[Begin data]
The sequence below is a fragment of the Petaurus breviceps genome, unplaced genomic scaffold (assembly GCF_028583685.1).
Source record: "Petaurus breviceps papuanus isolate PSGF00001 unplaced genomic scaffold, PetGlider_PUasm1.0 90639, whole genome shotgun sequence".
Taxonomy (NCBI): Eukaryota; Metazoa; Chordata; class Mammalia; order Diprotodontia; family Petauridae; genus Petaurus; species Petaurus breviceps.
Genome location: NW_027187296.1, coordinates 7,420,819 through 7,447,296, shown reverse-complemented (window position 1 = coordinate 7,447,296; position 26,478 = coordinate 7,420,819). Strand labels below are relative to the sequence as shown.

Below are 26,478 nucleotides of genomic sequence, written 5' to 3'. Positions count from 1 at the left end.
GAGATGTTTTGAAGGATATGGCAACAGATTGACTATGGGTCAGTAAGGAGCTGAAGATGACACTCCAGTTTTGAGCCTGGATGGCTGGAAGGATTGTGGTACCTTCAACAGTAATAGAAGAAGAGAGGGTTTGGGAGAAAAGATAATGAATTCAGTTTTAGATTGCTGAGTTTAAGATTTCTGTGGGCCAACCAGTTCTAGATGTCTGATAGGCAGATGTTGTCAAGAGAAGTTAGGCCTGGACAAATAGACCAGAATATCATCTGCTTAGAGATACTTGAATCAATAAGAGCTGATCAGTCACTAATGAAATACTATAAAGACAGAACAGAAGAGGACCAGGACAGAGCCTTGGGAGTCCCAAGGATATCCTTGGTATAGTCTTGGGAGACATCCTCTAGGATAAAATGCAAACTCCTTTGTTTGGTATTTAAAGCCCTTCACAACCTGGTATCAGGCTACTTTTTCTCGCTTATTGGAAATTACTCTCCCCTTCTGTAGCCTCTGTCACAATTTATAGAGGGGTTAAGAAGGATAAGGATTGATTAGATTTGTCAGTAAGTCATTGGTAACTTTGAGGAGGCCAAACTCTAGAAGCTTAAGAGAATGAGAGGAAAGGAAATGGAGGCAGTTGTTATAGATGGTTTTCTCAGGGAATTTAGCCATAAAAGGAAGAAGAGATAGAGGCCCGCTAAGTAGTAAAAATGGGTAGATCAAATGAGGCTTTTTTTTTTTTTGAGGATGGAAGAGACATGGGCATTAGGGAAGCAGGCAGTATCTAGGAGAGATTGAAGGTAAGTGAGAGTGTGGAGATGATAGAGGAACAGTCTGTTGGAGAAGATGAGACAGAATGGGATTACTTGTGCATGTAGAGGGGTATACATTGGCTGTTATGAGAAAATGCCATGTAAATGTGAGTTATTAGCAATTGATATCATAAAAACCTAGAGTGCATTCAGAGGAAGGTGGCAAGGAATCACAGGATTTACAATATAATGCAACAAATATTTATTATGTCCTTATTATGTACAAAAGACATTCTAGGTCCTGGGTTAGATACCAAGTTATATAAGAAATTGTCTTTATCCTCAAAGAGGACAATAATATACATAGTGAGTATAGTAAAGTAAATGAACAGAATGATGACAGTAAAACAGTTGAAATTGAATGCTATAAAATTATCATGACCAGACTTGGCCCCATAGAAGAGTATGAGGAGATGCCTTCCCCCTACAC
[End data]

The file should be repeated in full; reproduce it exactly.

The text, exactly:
The sequence below is a fragment of the Petaurus breviceps genome, unplaced genomic scaffold (assembly GCF_028583685.1).
Source record: "Petaurus breviceps papuanus isolate PSGF00001 unplaced genomic scaffold, PetGlider_PUasm1.0 90639, whole genome shotgun sequence".
Taxonomy (NCBI): Eukaryota; Metazoa; Chordata; class Mammalia; order Diprotodontia; family Petauridae; genus Petaurus; species Petaurus breviceps.
Genome location: NW_027187296.1, coordinates 7,420,819 through 7,447,296, shown reverse-complemented (window position 1 = coordinate 7,447,296; position 26,478 = coordinate 7,420,819). Strand labels below are relative to the sequence as shown.

Below are 26,478 nucleotides of genomic sequence, written 5' to 3'. Positions count from 1 at the left end.
GAGATGTTTTGAAGGATATGGCAACAGATTGACTATGGGTCAGTAAGGAGCTGAAGATGACACTCCAGTTTTGAGCCTGGATGGCTGGAAGGATTGTGGTACCTTCAACAGTAATAGAAGAAGAGAGGGTTTGGGAGAAAAGATAATGAATTCAGTTTTAGATTGCTGAGTTTAAGATTTCTGTGGGCCAACCAGTTCTAGATGTCTGATAGGCAGATGTTGTCAAGAGAAGTTAGGCCTGGACAAATAGACCAGAATATCATCTGCTTAGAGATACTTGAATCAATAAGAGCTGATCAGTCACTAATGAAATACTATAAAGACAGAACAGAAGAGGACCAGGACAGAGCCTTGGGAGTCCCAAGGATATCCTTGGTATAGTCTTGGGAGACATCCTCTAGGATAAAATGCAAACTCCTTTGTTTGGTATTTAAAGCCCTTCACAACCTGGTATCAGGCTACTTTTTCTCGCTTATTGGAAATTACTCTCCCCTTCTGTAGCCTCTGTCACAATTTATAGAGGGGTTAAGAAGGATAAGGATTGATTAGATTTGTCAGTAAGTCATTGGTAACTTTGAGGAGGCCAAACTCTAGAAGCTTAAGAGAATGAGAGGAAAGGAAATGGAGGCAGTTGTTATAGATGGTTTTCTCAGGGAATTTAGCCATAAAAGGAAGAAGAGATAGAGGCCCGCTAAGTAGTAAAAATGGGTAGATCAAATGAGGCTTTTTTTTTTTTTGAGGATGGAAGAGACATGGGCATTAGGGAAGCAGGCAGTATCTAGGAGAGATTGAAGGTAAGTGAGAGTGTGGAGATGATAGAGGAACAGTCTGTTGGAGAAGATGAGACAGAATGGGATTACTTGTGCATGTAGAGGGGTATACATTGGCTGTTATGAGAAAATGCCATGTAAATGTGAGTTATTAGCAATTGATATCATAAAAACCTAGAGTGCATTCAGAGGAAGGTGGCAAGGAATCACAGGATTTACAATATAATGCAACAAATATTTATTATGTCCTTATTATGTACAAAAGACATTCTAGGTCCTGGGTTAGATACCAAGTTATATAAGAAATTGTCTTTATCCTCAAAGAGGACAATAATATACATAGTGAGTATAGTAAAGTAAATGAACAGAATGATGACAGTAAAACAGTTGAAATTGAATGCTATAAAATTATCATGACCAGACTTGGCCCCATAGAAGAGTATGAGGAGATGCCTTCCCCCTACAC